The 2020 Vuelta a España was going to happen, sí o sí.
The bigger question was if the race was going to make it all the way to Madrid.
Vuelta director Javier Guillén, speaking during a media chat Tuesday in Madrid, outlined the tension and uncertainty for the Spanish grand tour held during unprecedented conditions in a worldwide pandemic. in a worldwide pandemic.
Rescheduled for late October and running into mid-November, COVID conditions worsened with each passing stage as Europe’s much-feared second wave started to build.
Guillén revealed the Vuelta was counting down the stages as it neared its rescheduled conclusion on November 8 in Madrid.
“I was most worried during the second rest day, because we were getting so close to Madrid,” Guillén said Tuesday. “We knew if we lost a moment of concentration or lowered our guard, we could have lost the final week.
“We knew that the most difficult challenge of the Vuelta was if one of the ‘bubbles’ was not working. That was key for the success of the Vuelta this year.”
Perhaps more than any stage race on the international calendar, the Vuelta a España was the one that was most impacted by the COVID disruption.
Not only was its dates moved into unknown territory by racing in November, but the race also lost its planned start in The Netherlands. Stages into Portugal and later a crossing into France for a summit finale on the Col du Tourmalet were also canceled. Three stages of the route were removed, reducing the race from 21 to 18 stages.
Not only was it a race against the weather and Spain’s unpredictable fall climate, the Vuelta unfolded as pandemic conditions started to worsen across Europe, putting even more pressure on the organization.
“It was a very, very difficult Vuelta, with a lot of tension,” Guillén said. “This was the Vuelta of COVID, against a singular enemy. We had a very different kind of race, we had to completely change our plans, and we faced uncertainty at every turn. Above all, we were determined to hold the Vuelta if health conditions allowed.”
Guillén said Vuelta organization searched for a “sweet” spot on the rescheduled calendar. The further away from the conclusion of the Tour de France, the better it was for the quality of the Vuelta start list. But the race didn’t want to go too deep into November.
“We never worked with the idea of canceling the Vuelta, but rather with the idea of postponing it,” Guillén said. “A third option was to move it even later, but then we would have seen even worse conditions, so in the end, the new dates worked out well. We only had two days of rain during the entire race, and the Vuelta held during the fall delivered some dramatic TV images.”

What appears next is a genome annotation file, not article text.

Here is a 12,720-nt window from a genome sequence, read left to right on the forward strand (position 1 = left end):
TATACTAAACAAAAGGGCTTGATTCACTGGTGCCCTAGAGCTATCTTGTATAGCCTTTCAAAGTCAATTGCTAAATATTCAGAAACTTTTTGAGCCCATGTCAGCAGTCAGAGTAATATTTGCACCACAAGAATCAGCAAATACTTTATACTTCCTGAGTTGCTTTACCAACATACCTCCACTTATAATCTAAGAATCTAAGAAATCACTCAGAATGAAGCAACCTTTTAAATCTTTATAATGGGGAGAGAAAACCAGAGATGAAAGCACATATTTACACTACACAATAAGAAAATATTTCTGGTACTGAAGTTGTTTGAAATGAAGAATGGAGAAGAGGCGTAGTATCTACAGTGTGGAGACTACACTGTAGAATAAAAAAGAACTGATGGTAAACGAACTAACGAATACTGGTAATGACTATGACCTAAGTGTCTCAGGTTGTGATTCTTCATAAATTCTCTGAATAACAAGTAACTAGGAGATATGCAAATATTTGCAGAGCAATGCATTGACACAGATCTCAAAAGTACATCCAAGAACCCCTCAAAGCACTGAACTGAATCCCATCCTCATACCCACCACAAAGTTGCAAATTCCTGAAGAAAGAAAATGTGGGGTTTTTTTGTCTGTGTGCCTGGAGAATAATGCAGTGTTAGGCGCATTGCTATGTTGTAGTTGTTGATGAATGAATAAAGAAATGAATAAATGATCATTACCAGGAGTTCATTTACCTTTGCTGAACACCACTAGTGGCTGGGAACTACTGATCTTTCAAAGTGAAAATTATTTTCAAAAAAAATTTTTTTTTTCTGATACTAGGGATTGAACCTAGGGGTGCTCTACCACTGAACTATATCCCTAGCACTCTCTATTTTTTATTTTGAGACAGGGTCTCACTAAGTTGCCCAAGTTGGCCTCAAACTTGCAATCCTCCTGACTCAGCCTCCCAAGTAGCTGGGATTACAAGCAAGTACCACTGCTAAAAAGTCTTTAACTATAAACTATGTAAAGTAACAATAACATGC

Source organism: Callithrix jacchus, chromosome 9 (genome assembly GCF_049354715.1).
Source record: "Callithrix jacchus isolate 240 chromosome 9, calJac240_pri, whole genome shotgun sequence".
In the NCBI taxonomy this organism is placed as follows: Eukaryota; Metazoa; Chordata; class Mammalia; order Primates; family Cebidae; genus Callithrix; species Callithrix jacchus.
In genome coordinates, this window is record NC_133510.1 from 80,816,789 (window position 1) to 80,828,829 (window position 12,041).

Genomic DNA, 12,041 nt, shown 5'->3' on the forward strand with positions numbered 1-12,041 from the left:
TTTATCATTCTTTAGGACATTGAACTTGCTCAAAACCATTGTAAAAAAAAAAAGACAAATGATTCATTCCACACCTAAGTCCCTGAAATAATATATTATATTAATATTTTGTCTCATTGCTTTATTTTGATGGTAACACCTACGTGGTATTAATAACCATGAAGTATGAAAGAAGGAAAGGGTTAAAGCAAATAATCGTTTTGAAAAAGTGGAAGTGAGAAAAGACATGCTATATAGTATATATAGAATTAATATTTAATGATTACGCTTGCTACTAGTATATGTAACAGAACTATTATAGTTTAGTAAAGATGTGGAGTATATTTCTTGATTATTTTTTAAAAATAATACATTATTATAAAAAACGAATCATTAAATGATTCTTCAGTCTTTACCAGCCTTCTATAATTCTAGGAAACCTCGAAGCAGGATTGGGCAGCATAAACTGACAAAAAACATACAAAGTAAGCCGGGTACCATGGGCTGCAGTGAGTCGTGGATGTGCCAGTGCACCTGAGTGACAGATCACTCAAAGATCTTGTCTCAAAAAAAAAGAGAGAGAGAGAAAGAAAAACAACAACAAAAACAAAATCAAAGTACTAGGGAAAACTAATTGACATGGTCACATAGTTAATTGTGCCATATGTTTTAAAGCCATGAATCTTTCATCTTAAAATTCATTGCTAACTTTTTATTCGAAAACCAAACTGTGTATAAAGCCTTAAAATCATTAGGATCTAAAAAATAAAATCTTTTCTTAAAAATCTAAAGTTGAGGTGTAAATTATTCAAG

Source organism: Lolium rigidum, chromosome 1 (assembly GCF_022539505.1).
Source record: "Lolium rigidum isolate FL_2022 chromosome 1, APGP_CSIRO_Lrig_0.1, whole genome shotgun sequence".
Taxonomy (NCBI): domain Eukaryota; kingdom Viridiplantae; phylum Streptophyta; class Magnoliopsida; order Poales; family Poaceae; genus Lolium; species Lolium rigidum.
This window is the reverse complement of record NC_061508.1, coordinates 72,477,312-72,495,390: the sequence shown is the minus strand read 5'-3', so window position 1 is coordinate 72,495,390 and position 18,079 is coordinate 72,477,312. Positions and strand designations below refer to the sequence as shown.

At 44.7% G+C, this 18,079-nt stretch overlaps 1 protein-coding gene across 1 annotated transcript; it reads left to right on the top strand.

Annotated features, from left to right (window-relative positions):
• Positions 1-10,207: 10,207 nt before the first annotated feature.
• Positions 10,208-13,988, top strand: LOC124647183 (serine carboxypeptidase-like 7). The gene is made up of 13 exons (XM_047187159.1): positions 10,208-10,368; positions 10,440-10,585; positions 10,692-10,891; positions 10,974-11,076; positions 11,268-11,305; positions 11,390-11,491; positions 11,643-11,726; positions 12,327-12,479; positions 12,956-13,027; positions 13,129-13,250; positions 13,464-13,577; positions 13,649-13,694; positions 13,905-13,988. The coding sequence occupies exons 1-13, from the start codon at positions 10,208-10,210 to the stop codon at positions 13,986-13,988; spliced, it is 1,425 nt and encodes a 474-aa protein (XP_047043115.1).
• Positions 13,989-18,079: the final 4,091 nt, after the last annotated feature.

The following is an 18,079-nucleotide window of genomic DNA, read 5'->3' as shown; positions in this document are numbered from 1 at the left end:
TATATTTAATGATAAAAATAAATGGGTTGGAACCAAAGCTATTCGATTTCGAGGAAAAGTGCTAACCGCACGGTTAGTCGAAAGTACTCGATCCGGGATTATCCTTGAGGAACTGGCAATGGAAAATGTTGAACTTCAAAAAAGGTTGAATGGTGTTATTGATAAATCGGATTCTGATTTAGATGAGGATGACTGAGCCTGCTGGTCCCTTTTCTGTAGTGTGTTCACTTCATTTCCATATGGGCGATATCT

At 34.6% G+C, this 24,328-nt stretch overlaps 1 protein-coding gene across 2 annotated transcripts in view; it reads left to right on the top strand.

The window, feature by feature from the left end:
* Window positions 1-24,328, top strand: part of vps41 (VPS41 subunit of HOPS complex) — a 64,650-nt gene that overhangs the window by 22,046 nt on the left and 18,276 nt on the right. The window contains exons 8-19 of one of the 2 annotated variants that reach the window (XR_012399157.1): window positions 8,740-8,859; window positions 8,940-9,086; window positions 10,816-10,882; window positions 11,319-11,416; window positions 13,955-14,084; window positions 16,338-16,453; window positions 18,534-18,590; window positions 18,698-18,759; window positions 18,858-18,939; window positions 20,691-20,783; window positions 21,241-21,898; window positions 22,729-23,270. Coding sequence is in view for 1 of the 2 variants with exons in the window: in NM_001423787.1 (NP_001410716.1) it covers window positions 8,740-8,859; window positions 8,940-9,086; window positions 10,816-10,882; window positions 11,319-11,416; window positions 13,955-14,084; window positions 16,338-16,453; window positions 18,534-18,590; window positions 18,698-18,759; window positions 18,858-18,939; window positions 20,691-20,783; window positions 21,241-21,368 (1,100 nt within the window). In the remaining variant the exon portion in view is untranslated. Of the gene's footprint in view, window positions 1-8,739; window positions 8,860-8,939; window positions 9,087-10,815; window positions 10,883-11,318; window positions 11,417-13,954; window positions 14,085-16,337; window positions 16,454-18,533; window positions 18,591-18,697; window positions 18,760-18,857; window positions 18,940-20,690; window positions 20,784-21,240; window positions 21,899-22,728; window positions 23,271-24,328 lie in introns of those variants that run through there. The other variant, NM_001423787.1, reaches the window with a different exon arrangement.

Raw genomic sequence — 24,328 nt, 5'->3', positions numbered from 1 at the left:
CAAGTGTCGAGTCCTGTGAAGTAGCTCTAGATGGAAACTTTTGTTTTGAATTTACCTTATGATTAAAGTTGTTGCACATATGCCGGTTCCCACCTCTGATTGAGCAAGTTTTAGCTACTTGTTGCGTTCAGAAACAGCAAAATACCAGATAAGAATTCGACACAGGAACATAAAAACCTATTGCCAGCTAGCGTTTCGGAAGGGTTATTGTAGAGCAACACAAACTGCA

Guillén also revealed that Unipublic, the holding company that runs the Spanish grand tour for owners ASO, spent 6 percent of its operating budget on mitigation efforts and health protocols.
Extra costs included hiring out medical staff and a mobile health unit that traveled day-to-day with the race. The organization also paid for thousands of COVID controls as well as hired extra security staff. Other costs included buying 35,000 face masks and hiring out an additional four kilometers of barriers to help create a COVID-free perimeter around the starts and finishes.
Despite the additional costs, the Vuelta organization did not lay off or fire any of its staffers.
Guillén said the Vuelta also learned lessons from how the Tour de France and other races unfolded, and applied those to the Vuelta.
Another foundation to the Vuelta’s success was a concerted effort to limit fan access to starts and finishes, something that proved critical not only as the race had to see approval for the Vuelta from the national government, but also from nine regional governments where the route passed in 2020.
The key to everything was the “race bubble” — if it worked, the Vuelta had a chance; if there was a breakout, the race could well have been doomed.
Guillén said tension ratcheted up as teams arrived in northern Spain, and the organization was under pressure to assure riders and staffers that they could feel safe at hotels. Another challenge came with the first stage finishing atop Arrate, a decisive test not only for the peloton but also the race organization.
And finally, the rest-day COVID protocols, which could have derailed the race entirely if there was a spike in cases, saw tensions nearly boil over.
Though there were some positives among some staffers, no riders tested positive during the Vuelta. Later, it was revealed that dozens of motorcycle police tested positive, but by then, the Vuelta had safely arrived in Madrid.
“There was a lot of tension that day because that’s the real test to show if you are doing the job well or not,” Guillén said of the rest-day controls.
For 2021, Guillén and the other stakeholders are holding out hope that the traditional racing calendar can be contested without major disruptions.
Next year’s route will be revealed in January or possibly early February, but it’s already confirmed the race will start in front of the Burgos cathedral on August 14, and end in Madrid on September 5.
Guillén also confirmed that its women’s race — the Challenge by La Vuelta held with three stages in 2020 — will grow to five to seven stages in the coming years, and become an important part of ASO’s larger support for women’s racing, which also includes a women’s Tour de France for 2022.
“We are hopeful that by 2021 we can all return to enjoy the Vuelta as we always have,” Guillén said. “There are only three grand tours in the world, and Spain is lucky to have one of them. It’s a national event with a huge international impact.
“We saw an important reduction of income this year, but it was important to save the Vuelta this year, not only for this season, but also for the future,” he said. “Everything was focused on this cursed COVID, but we had a great compensation that the Vuelta was contested, and it turned out to be a fantastic race.”